Tuesday, December 2, 2014

After Alice v. CLS Bank - Software Patent Eligibility & 3D Printing?

In evaluating the impact of Alice v. CLS Bank it is important to recognize that "all software is not created equal."

1. In both Alice and Bilski, the US Supreme Court held business methods are not categorically excluded and patent ineligibility arose from improperly claiming an "abstract idea." Yet lower courts are interpreting Alice as nearly always preventing patent eligibility of business methods. Thus, you may get a business method patent in the USPTO, but expect both issuance and enforcement to be a challenge.

2. Non-business method software patents are still issuing in great numbers. In Patent Reform: Impact of Alice on Business Method Professor Dennis Crouch observes a chart in James Bessen's article that indicates a slow-down in issuance of business methods, but no decline in other software categories.

3. Software invention claimed properly in conjunction with a physical process are not likely to held an abstract idea under Alice v. CLS Bank. For example, Diamond v. Diehr held a method for curing synthetic rubber including steps using a mathematical formula and a programmed digital computer was patentable subject matter under 35 U.S.C. §101.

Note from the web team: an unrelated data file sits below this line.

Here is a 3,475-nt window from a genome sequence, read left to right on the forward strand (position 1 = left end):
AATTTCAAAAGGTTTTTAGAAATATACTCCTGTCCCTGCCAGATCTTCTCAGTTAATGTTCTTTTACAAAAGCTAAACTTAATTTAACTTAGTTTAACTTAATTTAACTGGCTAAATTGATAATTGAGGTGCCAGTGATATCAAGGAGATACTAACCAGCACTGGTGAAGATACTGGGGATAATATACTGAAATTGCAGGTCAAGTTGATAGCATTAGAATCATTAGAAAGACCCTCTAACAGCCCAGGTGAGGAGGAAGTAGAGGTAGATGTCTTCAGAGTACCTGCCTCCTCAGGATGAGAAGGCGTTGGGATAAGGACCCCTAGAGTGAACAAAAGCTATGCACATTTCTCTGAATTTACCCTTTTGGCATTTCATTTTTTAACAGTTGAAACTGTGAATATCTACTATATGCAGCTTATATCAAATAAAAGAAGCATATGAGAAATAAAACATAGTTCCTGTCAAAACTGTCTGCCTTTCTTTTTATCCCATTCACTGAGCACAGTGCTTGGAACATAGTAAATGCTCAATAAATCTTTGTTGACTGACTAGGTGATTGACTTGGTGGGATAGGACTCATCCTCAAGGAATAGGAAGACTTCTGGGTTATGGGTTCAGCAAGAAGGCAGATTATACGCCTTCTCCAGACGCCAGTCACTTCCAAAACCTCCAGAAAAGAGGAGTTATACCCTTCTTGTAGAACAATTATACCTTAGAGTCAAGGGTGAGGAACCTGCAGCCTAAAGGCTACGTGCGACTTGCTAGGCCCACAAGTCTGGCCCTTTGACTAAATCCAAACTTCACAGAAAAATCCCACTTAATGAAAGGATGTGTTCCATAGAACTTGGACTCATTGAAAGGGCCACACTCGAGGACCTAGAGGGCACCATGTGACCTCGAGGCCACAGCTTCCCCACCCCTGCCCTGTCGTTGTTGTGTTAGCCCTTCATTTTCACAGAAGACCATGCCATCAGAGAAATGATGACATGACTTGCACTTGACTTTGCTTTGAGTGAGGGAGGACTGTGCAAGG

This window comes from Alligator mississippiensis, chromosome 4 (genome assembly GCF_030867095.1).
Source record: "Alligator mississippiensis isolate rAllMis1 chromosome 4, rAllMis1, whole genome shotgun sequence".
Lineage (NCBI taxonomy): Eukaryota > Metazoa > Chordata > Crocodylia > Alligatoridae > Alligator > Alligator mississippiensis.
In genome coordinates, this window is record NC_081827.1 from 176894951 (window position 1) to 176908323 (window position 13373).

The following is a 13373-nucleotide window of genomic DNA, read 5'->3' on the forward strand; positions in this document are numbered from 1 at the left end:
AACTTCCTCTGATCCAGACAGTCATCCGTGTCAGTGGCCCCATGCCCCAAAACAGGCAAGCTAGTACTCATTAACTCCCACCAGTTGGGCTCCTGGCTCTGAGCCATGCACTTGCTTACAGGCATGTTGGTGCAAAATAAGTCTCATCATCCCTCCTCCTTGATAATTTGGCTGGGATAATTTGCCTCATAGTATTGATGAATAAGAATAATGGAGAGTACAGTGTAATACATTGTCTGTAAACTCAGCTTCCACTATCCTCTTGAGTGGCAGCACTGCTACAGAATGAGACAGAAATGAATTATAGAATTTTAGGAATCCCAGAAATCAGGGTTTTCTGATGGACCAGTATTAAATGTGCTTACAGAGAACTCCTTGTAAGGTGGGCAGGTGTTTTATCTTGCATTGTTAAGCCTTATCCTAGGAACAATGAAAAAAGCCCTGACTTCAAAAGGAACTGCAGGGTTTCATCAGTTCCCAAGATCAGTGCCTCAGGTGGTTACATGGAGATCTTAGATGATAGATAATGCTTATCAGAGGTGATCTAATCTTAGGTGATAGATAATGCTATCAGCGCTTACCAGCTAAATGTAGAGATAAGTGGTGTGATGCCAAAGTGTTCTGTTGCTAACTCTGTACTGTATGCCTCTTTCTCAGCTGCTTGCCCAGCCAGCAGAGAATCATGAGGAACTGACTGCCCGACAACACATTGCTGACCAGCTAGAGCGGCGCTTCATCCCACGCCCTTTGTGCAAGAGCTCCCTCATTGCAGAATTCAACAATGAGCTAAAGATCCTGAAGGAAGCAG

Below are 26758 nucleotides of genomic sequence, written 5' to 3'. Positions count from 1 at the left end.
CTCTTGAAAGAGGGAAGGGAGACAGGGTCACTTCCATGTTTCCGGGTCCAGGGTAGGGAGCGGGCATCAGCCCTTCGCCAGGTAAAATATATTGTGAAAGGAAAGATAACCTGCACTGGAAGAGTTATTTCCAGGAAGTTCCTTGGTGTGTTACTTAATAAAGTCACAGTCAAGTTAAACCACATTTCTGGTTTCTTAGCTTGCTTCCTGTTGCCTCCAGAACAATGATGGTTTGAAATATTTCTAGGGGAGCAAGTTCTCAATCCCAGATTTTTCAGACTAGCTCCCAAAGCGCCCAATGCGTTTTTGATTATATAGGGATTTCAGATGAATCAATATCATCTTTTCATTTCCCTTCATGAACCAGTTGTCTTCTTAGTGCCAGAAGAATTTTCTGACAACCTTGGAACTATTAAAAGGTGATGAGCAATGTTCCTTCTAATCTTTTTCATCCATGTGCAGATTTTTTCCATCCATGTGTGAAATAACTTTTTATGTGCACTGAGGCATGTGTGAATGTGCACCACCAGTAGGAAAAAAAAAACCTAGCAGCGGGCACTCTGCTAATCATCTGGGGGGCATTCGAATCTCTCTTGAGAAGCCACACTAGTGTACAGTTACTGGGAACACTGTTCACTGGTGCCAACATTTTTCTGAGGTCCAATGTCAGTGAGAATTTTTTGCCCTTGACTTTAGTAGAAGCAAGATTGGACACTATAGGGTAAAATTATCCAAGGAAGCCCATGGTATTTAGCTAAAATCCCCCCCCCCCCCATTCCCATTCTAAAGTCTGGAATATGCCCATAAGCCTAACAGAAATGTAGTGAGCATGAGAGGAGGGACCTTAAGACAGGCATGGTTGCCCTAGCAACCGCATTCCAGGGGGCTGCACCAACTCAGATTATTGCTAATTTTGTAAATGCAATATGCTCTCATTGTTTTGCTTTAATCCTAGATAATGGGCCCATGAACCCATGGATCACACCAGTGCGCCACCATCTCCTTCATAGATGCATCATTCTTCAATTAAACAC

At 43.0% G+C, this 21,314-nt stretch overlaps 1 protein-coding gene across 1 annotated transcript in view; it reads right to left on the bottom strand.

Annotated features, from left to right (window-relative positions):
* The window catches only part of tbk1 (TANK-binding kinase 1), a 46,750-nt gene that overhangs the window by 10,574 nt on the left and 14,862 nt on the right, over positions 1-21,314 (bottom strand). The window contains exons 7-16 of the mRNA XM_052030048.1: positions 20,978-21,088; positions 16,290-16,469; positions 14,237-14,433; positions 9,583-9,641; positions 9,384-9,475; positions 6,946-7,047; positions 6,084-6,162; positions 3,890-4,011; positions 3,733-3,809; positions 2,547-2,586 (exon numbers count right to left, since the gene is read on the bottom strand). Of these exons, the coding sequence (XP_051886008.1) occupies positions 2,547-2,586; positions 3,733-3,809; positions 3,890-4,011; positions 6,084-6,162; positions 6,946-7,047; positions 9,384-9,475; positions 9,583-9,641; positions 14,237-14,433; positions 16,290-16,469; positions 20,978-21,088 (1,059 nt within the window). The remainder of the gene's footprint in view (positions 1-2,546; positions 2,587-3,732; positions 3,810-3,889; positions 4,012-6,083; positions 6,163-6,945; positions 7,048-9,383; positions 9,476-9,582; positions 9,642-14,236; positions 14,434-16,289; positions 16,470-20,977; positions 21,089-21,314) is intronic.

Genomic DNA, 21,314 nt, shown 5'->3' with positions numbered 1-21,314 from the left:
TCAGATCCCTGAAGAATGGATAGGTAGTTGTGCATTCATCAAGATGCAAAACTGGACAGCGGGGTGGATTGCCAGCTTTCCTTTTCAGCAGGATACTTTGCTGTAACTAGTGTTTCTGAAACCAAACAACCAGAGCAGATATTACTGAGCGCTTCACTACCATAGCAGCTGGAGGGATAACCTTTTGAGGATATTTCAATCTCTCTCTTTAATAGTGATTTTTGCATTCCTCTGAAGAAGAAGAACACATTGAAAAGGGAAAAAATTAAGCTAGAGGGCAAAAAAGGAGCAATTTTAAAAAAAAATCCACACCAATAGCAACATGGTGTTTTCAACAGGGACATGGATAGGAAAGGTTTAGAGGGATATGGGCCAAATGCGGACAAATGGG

4. US patent claims like those in Diamond v. Diehr will issue may play a role in 3D printing technology because a great patent portfolio define the industry leadership.

Here's some commentary on what other attorney's think:

In 3-D Printing: Challenges and Opportunities (Part I), Michael Rosen describes how 3-D printer technology likely relates to IP and patents in the US.

In Many 3D Printing Patents Are Expiring Soon: Here’s A Round Up & Overview of Them, John Hornick and Dan Rowland discuss key 3D printing patents that are expiring and the recently settled 3D Systems v. Form Factor case.

In Formlabs, 3D Systems settle their 3D printing patent battle, Signe Brewster notes the 3D Systems v. Form Factor settlement after two years of litigation, but cautions that startups should not draw too much comfort given the patenting efforts in this industry.

Copyright © 2014 Robert Moll. All rights reserved.